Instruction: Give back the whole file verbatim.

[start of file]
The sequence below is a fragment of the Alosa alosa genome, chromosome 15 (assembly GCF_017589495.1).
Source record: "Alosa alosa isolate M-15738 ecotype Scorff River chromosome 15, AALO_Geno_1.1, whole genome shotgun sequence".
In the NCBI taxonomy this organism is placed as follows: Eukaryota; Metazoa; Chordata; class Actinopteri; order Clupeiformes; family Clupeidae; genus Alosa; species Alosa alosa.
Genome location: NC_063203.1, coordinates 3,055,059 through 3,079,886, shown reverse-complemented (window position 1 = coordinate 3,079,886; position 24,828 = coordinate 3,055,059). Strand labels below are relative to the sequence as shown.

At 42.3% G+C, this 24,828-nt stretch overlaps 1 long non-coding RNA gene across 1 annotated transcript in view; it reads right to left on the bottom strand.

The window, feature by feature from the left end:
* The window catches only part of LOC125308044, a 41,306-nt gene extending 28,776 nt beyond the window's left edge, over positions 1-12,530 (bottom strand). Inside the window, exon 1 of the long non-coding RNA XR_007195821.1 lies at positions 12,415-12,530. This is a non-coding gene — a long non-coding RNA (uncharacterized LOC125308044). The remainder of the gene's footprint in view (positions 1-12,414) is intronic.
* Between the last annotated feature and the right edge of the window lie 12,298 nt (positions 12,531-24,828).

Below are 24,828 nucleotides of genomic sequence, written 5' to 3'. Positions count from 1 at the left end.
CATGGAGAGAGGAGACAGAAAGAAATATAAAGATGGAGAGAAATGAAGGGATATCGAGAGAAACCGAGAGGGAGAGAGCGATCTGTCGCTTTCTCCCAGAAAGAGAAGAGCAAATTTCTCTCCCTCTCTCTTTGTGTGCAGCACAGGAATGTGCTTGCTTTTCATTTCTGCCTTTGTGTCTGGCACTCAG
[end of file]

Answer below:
The sequence below is a fragment of the Alosa alosa genome, chromosome 15 (assembly GCF_017589495.1).
Source record: "Alosa alosa isolate M-15738 ecotype Scorff River chromosome 15, AALO_Geno_1.1, whole genome shotgun sequence".
In the NCBI taxonomy this organism is placed as follows: Eukaryota; Metazoa; Chordata; class Actinopteri; order Clupeiformes; family Clupeidae; genus Alosa; species Alosa alosa.
Genome location: NC_063203.1, coordinates 3,055,059 through 3,079,886, shown reverse-complemented (window position 1 = coordinate 3,079,886; position 24,828 = coordinate 3,055,059). Strand labels below are relative to the sequence as shown.

At 42.3% G+C, this 24,828-nt stretch overlaps 1 long non-coding RNA gene across 1 annotated transcript in view; it reads right to left on the bottom strand.

The window, feature by feature from the left end:
* The window catches only part of LOC125308044, a 41,306-nt gene extending 28,776 nt beyond the window's left edge, over positions 1-12,530 (bottom strand). Inside the window, exon 1 of the long non-coding RNA XR_007195821.1 lies at positions 12,415-12,530. This is a non-coding gene — a long non-coding RNA (uncharacterized LOC125308044). The remainder of the gene's footprint in view (positions 1-12,414) is intronic.
* Between the last annotated feature and the right edge of the window lie 12,298 nt (positions 12,531-24,828).

Below are 24,828 nucleotides of genomic sequence, written 5' to 3'. Positions count from 1 at the left end.
CATGGAGAGAGGAGACAGAAAGAAATATAAAGATGGAGAGAAATGAAGGGATATCGAGAGAAACCGAGAGGGAGAGAGCGATCTGTCGCTTTCTCCCAGAAAGAGAAGAGCAAATTTCTCTCCCTCTCTCTTTGTGTGCAGCACAGGAATGTGCTTGCTTTTCATTTCTGCCTTTGTGTCTGGCACTCAG